Hit me with your best shot

9 09 2014

I blame alcohol, George Clooney, and a coupla’ migraines.

For my being missing in action, that is. I could come up with more reasons, and there may actually be other reasons, but the first line is my story and I’m stickin’ to it.

Onward!

1. It should come as no surprise that I am uninterested in the newest Apple product, be it a smartphone or, yeesh, a smart watch—oh, excuse me “smartwatch”.

Really. A “smartwatch”.

I have a mere smart watch. It’s a Timex. It keeps time, and looks good—looks smart—doing it.

It cost me somewhere between 30 and 40 bucks and will last for years. It costs me ten bucks every coupla’ years to replace the battery.

The Applewatch (!) costs 350 bucks and will last, well, that doesn’t matter, since it’ll be ditched for ApplewatchII in 13.45 months (I made that up), and which battery likely cannot be replaced.

If you like your gadgets to do absolutely everything and Apple gives you faraway eyes, then enjoy your smartwatch.

I’ll be in the cave with my many devices, each of which does one thing, and cursing because I can’t find the right one.

2. I was sorely tempted to join the Democratic Party just so I could vote against Andrew Cuomo in the New York state primary.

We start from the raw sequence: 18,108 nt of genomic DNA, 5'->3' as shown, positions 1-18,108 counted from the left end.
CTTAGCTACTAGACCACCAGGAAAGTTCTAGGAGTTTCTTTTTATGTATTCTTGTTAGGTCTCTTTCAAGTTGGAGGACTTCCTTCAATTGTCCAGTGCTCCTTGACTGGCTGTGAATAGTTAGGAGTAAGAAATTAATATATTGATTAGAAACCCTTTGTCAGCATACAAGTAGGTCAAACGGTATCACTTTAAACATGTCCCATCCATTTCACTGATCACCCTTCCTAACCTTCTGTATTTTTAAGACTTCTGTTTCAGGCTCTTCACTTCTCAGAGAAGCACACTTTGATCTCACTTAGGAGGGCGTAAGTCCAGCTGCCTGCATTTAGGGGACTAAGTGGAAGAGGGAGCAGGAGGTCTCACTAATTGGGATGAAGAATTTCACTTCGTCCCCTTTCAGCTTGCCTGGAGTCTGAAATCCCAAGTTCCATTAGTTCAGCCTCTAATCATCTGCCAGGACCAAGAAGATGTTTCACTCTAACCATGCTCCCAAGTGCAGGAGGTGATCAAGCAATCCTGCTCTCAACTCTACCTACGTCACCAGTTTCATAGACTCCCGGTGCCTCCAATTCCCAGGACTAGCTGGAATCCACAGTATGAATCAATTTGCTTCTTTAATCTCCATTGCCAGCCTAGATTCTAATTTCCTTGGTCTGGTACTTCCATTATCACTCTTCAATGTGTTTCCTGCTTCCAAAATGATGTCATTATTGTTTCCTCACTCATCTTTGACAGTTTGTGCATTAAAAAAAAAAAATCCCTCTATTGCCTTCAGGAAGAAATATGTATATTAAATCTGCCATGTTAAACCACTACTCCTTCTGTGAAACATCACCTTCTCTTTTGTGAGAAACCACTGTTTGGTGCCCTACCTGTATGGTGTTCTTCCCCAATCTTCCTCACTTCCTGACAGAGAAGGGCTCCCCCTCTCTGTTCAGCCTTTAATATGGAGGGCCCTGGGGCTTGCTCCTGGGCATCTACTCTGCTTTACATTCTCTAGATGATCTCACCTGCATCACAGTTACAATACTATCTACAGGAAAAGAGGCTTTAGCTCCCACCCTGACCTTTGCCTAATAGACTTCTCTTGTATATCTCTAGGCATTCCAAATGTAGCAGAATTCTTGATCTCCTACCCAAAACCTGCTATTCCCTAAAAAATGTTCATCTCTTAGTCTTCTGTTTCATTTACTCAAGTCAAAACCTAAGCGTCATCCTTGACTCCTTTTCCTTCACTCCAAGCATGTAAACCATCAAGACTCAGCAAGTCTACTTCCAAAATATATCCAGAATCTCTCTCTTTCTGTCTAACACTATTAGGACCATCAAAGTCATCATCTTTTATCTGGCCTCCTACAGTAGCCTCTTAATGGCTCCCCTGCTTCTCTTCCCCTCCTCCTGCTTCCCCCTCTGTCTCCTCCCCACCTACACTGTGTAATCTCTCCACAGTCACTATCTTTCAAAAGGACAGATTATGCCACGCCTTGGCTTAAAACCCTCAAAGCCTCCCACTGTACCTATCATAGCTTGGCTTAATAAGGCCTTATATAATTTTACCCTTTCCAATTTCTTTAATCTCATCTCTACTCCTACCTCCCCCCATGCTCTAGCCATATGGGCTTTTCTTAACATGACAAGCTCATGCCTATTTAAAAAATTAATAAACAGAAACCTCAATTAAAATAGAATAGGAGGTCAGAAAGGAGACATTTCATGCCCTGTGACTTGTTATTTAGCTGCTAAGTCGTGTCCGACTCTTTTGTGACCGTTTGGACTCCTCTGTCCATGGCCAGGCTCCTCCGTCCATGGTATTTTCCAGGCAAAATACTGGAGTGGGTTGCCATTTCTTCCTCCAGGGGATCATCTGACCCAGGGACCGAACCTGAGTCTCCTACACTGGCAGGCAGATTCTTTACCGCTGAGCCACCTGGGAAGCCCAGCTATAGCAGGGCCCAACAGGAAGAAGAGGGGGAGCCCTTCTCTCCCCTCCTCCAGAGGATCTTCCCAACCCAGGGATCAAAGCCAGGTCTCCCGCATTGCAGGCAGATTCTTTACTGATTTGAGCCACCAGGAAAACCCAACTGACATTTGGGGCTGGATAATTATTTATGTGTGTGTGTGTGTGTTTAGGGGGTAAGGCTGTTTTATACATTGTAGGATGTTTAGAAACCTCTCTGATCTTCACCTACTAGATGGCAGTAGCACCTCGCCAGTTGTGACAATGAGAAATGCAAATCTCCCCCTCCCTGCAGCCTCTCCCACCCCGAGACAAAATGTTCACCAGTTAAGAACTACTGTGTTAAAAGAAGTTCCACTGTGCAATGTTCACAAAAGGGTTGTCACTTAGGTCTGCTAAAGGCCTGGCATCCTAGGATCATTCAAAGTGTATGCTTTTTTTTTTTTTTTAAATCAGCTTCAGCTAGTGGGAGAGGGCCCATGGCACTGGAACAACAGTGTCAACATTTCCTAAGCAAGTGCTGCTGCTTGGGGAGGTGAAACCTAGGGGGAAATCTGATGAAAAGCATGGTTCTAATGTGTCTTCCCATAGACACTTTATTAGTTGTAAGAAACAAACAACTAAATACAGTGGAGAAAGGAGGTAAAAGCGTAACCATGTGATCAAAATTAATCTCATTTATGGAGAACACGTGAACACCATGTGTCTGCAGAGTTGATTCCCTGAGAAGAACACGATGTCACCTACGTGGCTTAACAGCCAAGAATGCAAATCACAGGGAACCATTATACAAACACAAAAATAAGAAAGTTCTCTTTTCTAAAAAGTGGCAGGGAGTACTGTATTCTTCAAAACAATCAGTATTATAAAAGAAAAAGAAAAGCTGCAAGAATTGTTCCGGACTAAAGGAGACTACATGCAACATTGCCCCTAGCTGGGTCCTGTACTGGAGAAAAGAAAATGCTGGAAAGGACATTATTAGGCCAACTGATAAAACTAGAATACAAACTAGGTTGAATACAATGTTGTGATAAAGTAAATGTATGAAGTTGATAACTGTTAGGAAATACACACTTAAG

I couldn’t, in the end, force myself into the Dems: I am pragmatic enough to vote for them, but leftwing enough not actually to become one.

Anyway, Andrew Cuomo is a conniving asshole who hates New York City and he almost certainly will be my governor for the next 4 years.

Better than Scott Walker, yes, but about par with a migraine and much worse than alcohol or George Clooney.

3. Speaking of Scott Walker, I would most like to win the lottery so I could drop a barge-full of money on the Badger state advocating for his opponent, Mary Burke.

I so so so want him to lose lose lose. Not only because I think he’s making Wisconsin worse, but also because that should put a stake in his presidential aspirations.

4. It has occurred to me that I might be better off if I just do one, grand, Fisking of all of Rod Dreher’s blog posts and be done with it.

I don’t think I will—see: migraine—but it might help to stop the mutterings and splutterings after reading him.

Of course, not reading him would also help to stop those mutterings and splutterings, but let’s not get all logical here, all right?

5. And logic? Please call Andrew Sullivan. In today’s “Best of” post (to which I’m not linking, because I still haven’t ponied up the double sawbucks for unlimited access and don’t want to waste a click), he states that:

I’ve never really felt totally comfortable identifying with a whole lot of what’s called gay culture.

This, from a man who runs a “Beard of the Week” feature.

Who gushes over Pet Shop Boys.

Who complains about the artifice of Lady Gaga by comparing her, unfavorably, to Miss Authenticity herself, Madonna.

Who has repeatedly mentioned how club culture and insta-fucking helped him feel more at ease with (gay) men of all races.